Another factor shaping our attitude toward foreign affairs is our lack of tragic experience. Though we have known severe hardships, our history has been notably free of disaster. Indeed, the American domestic experience exhibits an unparalleled success, of great daring rewarded and of great obstacles overcome. It is no wonder, therefore, that to many of our most responsible men, particularly in the business community, the warnings of impending peril or of imminent disaster sound like the Cassandra cries of abstracted "egg-heads." For is not the attribute of the "egg-head" his lack of touch with reality, and does not American reality show an unparalleled wealth coupled with an unparalleled growth?

There has been much criticism of Secretaries Humphrey and Wilson for their defense economies. But in fairness the psychological background of their decisions should be understood; despite all the information at their disposal, they simply cannot believe that in the nuclear age the penalty for miscalculation may be national catastrophe. They may know in their heads, but they cannot accept in their hearts, that the society they helped to build could disappear as did Rome or Carthage or Byzantium, which probably seemed as eternal to their citizens. These characteristics make for an absence of a sense of urgency, a tendency to believe that everything can be tried once and that the worst consequence mistakes can have is that we may be forced to redouble our efforts later on. The irrevocable error is not yet part of the American experience.

Related to this problem is our reluctance to think in terms of power. To be sure, American expansion both economic and geographical was not accomplished without a judicious application of power. But our Calvinist heritage has required success to display the attribute of justice. Even our great fortunes, however accumulated, were almost invariably held to impose a social obligation; the great foundation is after all a peculiarly American phenomenon. As a nation, we have used power almost shamefacedly as if it were inherently wicked. We have wanted to be liked for our own sakes and we have wished to succeed because of the persuasiveness of our principles rather than through our strength. Our feeling of guilt with respect to power has caused us to transform all wars into crusades, and then to apply our power in the most absolute terms. We have rarely found intermediary ways to apply our power and in those cases we have done so reluctantly.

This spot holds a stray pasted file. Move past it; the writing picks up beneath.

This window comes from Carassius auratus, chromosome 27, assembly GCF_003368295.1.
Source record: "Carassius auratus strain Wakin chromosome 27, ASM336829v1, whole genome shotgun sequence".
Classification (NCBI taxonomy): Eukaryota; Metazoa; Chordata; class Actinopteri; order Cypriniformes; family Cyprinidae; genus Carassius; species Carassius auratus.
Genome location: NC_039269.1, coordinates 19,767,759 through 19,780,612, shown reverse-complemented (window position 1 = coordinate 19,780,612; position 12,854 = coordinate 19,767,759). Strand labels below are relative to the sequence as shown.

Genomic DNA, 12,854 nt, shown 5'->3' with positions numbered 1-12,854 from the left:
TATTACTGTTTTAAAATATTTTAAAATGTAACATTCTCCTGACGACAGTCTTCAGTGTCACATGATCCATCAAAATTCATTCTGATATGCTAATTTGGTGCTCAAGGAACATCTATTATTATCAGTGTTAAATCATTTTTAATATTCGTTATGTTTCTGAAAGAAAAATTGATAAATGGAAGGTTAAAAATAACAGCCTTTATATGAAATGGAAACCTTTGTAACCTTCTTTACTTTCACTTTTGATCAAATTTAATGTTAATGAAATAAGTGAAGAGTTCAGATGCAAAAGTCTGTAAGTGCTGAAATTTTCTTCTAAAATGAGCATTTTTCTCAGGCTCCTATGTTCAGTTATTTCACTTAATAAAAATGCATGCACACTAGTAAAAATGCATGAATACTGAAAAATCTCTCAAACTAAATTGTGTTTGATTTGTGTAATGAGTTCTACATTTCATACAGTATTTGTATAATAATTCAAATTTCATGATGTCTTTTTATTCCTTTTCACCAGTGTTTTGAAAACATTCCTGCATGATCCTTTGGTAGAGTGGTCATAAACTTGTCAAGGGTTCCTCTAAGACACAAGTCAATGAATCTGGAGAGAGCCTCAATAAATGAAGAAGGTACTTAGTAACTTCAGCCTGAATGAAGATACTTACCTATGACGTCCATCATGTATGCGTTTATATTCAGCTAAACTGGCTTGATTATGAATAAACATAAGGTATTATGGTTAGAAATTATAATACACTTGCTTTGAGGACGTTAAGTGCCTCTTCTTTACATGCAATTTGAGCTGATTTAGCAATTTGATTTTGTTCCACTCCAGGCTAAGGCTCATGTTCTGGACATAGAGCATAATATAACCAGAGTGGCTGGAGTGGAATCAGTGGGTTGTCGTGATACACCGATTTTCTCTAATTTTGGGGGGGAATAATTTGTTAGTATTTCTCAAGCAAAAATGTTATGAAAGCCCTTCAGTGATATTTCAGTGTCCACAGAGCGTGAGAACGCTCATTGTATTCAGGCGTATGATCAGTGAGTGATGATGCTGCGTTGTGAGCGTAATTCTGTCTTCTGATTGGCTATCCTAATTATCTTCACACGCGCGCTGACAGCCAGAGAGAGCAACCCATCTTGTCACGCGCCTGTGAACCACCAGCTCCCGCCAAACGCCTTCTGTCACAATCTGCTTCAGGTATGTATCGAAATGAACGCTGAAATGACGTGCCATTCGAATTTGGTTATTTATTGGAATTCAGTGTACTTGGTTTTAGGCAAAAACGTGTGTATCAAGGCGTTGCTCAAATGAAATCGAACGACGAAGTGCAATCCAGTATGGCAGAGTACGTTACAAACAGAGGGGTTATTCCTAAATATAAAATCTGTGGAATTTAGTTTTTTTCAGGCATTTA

But international relations cannot be conducted without an awareness of power relationships. To be sure, the contemporary revolution cannot be managed merely by an exercise of force. But unless we maintain at least an equilibrium of power between us and the Soviet bloc we will have no chance to undertake any positive measures. And maintaining this equilibrium may confront us with some very difficult choices. We are certain to be confronted with situations of extraordinary ambiguity such as civil wars or domestic coups. Every successful Soviet move makes our moral position that much more difficult: Indochina was more ambiguous than Korea; the Soviet arms deal with Egypt more ambiguous than Indochina; the Suez crisis more ambiguous than the arms deal. There can be no doubt that we should seek to prevent such occurrences. But once they have occurred, we must find the will to act and to run risks in a situation which permits only a choice among evils. While we should never give up our principles, we must also realize that we cannot maintain our principles unless we survive.